Step 4. Make a few levels
Three to five short levels is a good starting target for the first game, but you can always expand this. Make sure that each level is slightly different, while not losing sight of the design of the "core gameplay". You can make these levels one after the other or combine them later, whichever is easier for you.
- A platform game will usually use moving platforms or faster enemies.
- An action game can introduce swarms of new enemies, a tough opponent, and enemies that are very difficult to defeat without special weapon or tactics.
- A puzzle is usually about one type of puzzle and either offers more difficult versions for each new level, or introduces new tools and obstacles that will make the player think more about the solution.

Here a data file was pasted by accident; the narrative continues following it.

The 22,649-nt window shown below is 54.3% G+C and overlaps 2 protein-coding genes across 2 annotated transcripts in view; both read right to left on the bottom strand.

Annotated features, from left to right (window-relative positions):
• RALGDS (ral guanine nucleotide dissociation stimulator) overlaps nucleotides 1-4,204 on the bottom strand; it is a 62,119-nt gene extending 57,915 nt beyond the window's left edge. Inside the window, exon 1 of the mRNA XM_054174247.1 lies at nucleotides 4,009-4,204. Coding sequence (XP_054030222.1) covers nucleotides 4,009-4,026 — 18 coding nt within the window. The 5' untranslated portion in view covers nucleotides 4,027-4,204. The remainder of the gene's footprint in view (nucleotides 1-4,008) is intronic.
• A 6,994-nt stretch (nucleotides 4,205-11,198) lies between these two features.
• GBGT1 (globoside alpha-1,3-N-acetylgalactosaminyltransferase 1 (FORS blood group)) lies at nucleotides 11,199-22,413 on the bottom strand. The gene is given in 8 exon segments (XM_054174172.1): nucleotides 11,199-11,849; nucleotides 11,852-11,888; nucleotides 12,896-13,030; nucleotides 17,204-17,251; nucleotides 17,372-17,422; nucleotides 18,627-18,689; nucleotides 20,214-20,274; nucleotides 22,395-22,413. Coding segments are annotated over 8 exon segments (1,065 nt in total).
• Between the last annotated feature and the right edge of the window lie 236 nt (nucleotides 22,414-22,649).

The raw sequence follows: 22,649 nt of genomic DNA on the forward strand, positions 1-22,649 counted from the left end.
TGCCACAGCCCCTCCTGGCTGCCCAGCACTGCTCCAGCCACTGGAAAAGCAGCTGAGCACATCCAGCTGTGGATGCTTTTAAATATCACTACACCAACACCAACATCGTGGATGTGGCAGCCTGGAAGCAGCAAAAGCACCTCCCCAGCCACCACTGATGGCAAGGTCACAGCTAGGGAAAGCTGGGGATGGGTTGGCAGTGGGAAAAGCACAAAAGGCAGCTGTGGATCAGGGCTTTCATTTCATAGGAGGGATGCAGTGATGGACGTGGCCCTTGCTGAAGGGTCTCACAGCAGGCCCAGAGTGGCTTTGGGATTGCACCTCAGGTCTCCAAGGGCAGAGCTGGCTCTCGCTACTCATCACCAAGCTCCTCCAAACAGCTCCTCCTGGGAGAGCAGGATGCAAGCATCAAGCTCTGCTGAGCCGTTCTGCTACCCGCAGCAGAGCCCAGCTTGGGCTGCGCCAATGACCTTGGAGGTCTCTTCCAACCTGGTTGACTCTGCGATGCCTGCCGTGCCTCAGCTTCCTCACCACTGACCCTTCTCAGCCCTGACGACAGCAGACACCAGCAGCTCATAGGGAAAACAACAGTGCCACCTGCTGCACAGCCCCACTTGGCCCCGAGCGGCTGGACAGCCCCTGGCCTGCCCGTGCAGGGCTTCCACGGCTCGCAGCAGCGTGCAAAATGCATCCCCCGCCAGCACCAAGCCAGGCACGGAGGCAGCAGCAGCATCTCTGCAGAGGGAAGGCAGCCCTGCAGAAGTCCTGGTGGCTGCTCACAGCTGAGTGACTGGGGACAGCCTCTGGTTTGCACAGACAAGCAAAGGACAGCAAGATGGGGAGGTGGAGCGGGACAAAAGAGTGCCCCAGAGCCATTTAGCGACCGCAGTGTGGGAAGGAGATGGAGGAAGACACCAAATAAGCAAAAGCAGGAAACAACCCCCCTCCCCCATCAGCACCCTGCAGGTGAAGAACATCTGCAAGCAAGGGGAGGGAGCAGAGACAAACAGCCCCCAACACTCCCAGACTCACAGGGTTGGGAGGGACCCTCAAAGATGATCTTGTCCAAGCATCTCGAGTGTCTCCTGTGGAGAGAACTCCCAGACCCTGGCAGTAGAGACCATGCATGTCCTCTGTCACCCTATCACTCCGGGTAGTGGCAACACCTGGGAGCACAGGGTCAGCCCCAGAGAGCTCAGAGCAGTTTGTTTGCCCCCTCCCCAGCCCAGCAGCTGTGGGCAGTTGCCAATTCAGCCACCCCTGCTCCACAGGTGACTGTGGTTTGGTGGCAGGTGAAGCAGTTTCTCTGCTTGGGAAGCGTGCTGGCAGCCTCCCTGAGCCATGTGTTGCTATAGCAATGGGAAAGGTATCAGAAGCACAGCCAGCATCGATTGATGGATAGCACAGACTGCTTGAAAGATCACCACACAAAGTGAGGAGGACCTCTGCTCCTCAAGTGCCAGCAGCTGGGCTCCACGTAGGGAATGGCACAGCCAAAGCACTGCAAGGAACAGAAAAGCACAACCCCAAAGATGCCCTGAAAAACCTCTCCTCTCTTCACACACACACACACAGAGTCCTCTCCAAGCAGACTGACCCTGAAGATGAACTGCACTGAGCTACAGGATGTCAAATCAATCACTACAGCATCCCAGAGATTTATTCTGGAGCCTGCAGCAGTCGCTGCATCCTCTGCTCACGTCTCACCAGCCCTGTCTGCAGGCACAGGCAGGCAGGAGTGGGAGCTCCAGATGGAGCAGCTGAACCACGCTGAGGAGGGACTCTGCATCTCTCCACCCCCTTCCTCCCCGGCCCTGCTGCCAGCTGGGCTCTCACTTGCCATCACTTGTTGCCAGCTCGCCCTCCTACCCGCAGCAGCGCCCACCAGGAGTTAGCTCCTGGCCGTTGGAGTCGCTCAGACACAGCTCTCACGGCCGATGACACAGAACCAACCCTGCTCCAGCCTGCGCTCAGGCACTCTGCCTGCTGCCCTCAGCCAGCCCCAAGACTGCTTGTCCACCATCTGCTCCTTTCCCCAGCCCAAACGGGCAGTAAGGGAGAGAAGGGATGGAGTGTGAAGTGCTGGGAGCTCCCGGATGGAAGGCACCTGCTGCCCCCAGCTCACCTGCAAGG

Step 5. Create short-term and long-term goals
These are commonly referred to as "secondary mechanics" or "secondary gameplay loops." By using the basic parts of the game like jumping, the player will also progress on another game level like defeating enemies or collecting treasures. This can eventually lead to achieving other goals, such as finishing the level, saving money for upgrades, and of course finishing the game.
As you will see from the example, you have already included this in the development without realizing it. In any case, make sure that the player quickly understands the purpose of the game. If after 10 minutes the player can only conclude that the game has no more depth than shooting enemies over and over again, then boredom is lurking. If the player gets some coins after killing the first enemy, then the player knows that there is a goal (saving coins for a reward) and that the game leads to it